Thank you to CISPES for permission to place this item here. Be sure to continue reading after the call for faxes/letters for a section on the background of Salvadoran community radio.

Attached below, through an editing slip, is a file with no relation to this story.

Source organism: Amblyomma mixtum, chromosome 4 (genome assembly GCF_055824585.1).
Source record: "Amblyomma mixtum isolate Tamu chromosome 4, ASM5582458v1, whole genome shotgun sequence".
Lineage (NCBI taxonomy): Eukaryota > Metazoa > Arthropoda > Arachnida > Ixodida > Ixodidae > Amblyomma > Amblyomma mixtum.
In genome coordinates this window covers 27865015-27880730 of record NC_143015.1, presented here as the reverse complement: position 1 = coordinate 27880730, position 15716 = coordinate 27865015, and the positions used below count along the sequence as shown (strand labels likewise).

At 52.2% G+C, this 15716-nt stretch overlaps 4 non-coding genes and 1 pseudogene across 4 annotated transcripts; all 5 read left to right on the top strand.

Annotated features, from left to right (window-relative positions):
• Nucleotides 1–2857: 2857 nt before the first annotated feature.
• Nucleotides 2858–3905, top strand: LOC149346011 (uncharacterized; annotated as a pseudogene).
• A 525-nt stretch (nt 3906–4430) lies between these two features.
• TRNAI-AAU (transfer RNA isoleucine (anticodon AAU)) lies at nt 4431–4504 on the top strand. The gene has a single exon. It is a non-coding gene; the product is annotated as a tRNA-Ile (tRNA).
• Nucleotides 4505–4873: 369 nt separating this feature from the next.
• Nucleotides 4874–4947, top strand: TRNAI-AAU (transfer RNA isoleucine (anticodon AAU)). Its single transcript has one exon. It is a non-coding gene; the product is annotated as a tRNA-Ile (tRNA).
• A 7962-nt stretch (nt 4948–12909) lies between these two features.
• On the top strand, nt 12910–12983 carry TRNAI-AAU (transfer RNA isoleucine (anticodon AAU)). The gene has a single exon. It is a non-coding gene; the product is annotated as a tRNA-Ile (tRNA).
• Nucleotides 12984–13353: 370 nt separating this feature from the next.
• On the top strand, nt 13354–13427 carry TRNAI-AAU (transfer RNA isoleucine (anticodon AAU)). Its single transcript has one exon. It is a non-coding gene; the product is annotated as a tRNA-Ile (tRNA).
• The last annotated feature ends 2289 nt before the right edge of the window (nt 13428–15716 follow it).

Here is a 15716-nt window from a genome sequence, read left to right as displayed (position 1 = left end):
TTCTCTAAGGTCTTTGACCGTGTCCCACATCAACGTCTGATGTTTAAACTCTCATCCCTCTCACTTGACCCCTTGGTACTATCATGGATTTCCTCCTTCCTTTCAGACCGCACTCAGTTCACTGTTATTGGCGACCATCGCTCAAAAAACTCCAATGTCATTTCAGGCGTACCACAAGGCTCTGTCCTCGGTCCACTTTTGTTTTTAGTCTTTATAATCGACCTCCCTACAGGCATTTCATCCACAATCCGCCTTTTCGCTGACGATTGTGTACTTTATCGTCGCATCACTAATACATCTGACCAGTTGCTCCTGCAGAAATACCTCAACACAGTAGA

> C I S P E S ACTION ALERT Committee in Solidarity with the People of El Salvador National Office: P.O. Box 1801, New York, NY 10159 ~ 212-229-1290 3 Regional Offices: Boston, MA 617-524-1166 3 New York, NY 212-229-1290 3 Chicago, IL 312-227-2720 3 San Francisco, CA 415-648-6520 fax: 212-645-6657; e-mail: firstname.lastname@example.org BREAK IN & THREATS AGAINST COMMUNITY RADIOS: THE LATEST ARENA ASSAULT ON PEOPLE'S PARTICIPATION May 6, 1996 In January, El Salvador's Supreme Court ruled that the December seizure of community radio equipment from 9 stations by the National Civilian Police was unconstitutional. The radios took to the airwaves shortly thereafter and resumed broadcasting while continuing their struggle with ANTEL, (the National Telecommunications Company), for legalization. Threats of seizure and harassment against the community radios and their supporters by the Salvadoran Government has not stopped. In the last week alone: %ANTEL threatened to seize equipment from Radio Cooperativa in Usulatan if the station continues transmitting. Such an action would be in direct violation of the Constitution of El Salvador, as noted in the above mentioned Supreme Court ruling in January. %On Tuesday evening, April 30th, the office of the Association of Community Radios, (ARPAS), was broken into. All the papers about the community radios were rifled through. %Threats are also being extended to groups working with the community stations. ARPAS recently contracted COMPUSAL, a private communications company for technical assistance. Shortly after COMPUSAL agreed, an armed man entered their store demanding the equipment for the community stations. He did not take any other radio equipment in the store. Also, the regular shipment of equipment of COMPUSAL has not been allowed through customs. COMPUSAL has also been receiving phone harassment. %When ARPAS recently changed location the PNC drove past their former building and asked neighbors if ARPAS was still in the building. Later that same day the PNC began an unusual patrol of the new neighborhood. Suggested Action is to Call or Fax: 1. Lic. Juan Jose Daboub, President of ANTEL, Tel: 011-503-271-7011; Fax: 011-503-281-0017. 2. President of El Salvador, Armando Calderon Sol, Tel: 011-503-271-1555; Fax: 011 503 271-0950 3. Alan Flanigan, US Ambassador to El Salvador, Tel: 011-503-278-4444; Fax: 011-503-278-6011 DEMAND: A). The legalization of community radios that provide the only public communication in the rural areas where they operate. B). Inclusion of community radios as well as the telecommunications workers union ASTTEL in discussions and planning around the future of telecommunications in El Salvador. 4. Send this information to your local community station and encourage them to cover the story. BACKGROUND ON COMMUNITY RADIOS STRUGGLE: Community radio stations in El Salvador continue their efforts to be legalized by ANTEL, the telecommunications company. On Dec. 4th the former President of ANTEL (and President of the governing party ARENA) demanded that the police seize equipment and shut down the 11 community radio stations. Two of the station's stayed open thanks to community mobilizations that prevented the seizure of equipment. ANTEL'S justification was that the radios were operating illegally, without a license. There is speculation that the ARENA Party considers community operated radios a communications outlet that will operate against them in the coming electoral campaign that will culminate with legislative and municipal elections in March of 1997. There are also rumors that ANTEL received a call warning them that 50 more stations were about to be opened by sympathizers of the FMLN and that this prompted the December raids. The Supreme Court passed a decision in January requiring ANTEL to return the seized equipment. The Constitution prevents the state from seizing telecommunications equipment. The stations achieved a brief victory in being allowed to go back on the air. What has remained in question since January has been the legal status of the community radio stations. ANTEL interprets the Supreme Court decision as only requiring the return of equipment, but not as giving the stations the go-ahead to broadcast. ARPAS (the Association of Radio and Participatory Programming in El Salvador) interprets the decision as supporting their right to broadcast. ANTEL began to claim that it would be impossible for the stations to broadcast due to a lack of frequencies in El Salvador. The National Counsel for Human Rights, the United Nations Verification Office, ANTEL, and ARPAS began talks to try to find a solution to the problem. Two teams were formed, one to discuss legal problems and another to discuss technical problems. Each team had members from both ANTEL and ARPAS. The technical team returned from its research showing that there were indeed enough frequencies. The legal team of ANTEL ignored its own technical division and refused to sign the report. The power of the commercial radio stations on the national and international levels is important to take into consideration. The privatization of ANTEL is in effect breaking it down into two parts. One part will be telecommunication services and the other part will be the regulatory commission. The larger commercial T.V. and radio stations, owned by wealthy Salvadorans, want to be the only members of the regulatory commission, and thus control it. This would exclude the educational, university, and community stations from participation. Privatization of ANTEL has met resistance from a variety of sectors including the workers at ANTEL. ASTTEL, the Association of Telecommunications workers have attempted to present their own plans for true modernization in telecommunications but the Government Institution has ignored their alternative proposals. ASTTEL considers the privatization geared toward crushing union organizing and enriching wealthy Salvadorans and transnational communications giants like AT&T at the expense of ordinary people who will lose jobs, pay increased phone bills and see services cut altogether in some rural areas because they will not be profitable. ________________________________________________________ Bruce Girard AMARC - Pulsar Email: email@example.com http://www.web.apc.org/amarc/pulsar.html Tel: +(593-2) 525-521 Fax/Tel: +(593-2) 542-818 Avenida America 3584, Casilla 17-01-1171, Quito, Ecuador